Infrastructure is a critical component of contemporary life, providing the often-unacknowledged backdrop upon which our collective lives are lived.
Urban infrastructures include both the circulatory systems that provide essential services such as water, energy, and digital connection to people throughout the world as well as the social institutions and networks (both digital and physical) that underpin community life and survival. Engagements with infrastructure and infrastructural politics have played essential roles in contemporary urban geography and urban thought, and are critical to ongoing conversations about climate change, decarbonization, and urban political economy.
Urban infrastructures are critical to understanding the contemporary city. In cities around the world, infrastructure is intimately related to broader questions of justice, citizenship, and sustainability, and demands for infrastructural services on behalf of marginalized communities mark the political life of cities. Through an understanding of the intermeshing of the political and the technical, research-focused on infrastructure can highlight the lived experience of contemporary urban phenomena such as inequality, gentrification, and urban growth. An attentiveness to urban infrastructures can call attention to the materiality and history of urban processes, highlighting the relationships between past and future in contemporary urban landscapes. At the same time, attention to infrastructure invites considerations of how to best navigate socio-ecological transitions.
Climate change and urban infrastructures are intimately linked, and grappling with existing infrastructures is critical to imagining and developing low-carbon futures. How existing grids can be decarbonized is a critical contemporary question, one that ties together everyday practices with the global political economy. A related question is how to better expand low-carbon infrastructures that already exist, especially where the expansion of green initiatives can serve to gentrify neighbourhoods and exclude vulnerable residents. At the same time, attention to infrastructure can highlight the possibilities of remaking or repairing damaged or ecologically destroyed landscapes. The provisioning of infrastructure is inseparable from broader urban dynamics, and intersects with existing politics and ecologies in profound ways.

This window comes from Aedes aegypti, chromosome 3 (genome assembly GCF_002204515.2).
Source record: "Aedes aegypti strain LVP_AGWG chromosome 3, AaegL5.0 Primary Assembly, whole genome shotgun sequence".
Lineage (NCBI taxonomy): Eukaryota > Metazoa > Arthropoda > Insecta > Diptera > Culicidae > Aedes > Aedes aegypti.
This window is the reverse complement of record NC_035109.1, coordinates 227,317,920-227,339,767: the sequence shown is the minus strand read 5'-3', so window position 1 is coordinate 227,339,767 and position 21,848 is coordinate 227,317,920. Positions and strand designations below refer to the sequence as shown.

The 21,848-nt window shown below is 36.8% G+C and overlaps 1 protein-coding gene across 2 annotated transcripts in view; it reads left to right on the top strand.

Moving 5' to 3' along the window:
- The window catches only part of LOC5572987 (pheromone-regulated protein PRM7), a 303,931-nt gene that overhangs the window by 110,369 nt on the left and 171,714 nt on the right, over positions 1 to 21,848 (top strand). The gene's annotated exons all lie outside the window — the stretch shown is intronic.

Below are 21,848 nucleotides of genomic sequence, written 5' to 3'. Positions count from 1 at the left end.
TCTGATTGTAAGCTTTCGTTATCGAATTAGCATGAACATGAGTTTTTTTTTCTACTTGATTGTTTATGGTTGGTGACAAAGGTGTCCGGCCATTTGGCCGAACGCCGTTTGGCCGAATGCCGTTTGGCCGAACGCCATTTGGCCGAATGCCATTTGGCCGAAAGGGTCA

The urban infrastructures research theme builds on the knowledge and experience of researchers based at the University of Manchester, conducting research into infrastructure at a number of different scales, paying attention to the local and global dimensions of infrastructural provisioning and access. Our work understands infrastructure through a variety of research methods, ranging from ethnographic to quantitative. We contribute to existing policy processes and critical ongoing conversations about climate change, green industrial policy, and urban politics around the world.
The Urban Infrastructures theme is led by Nate Millington.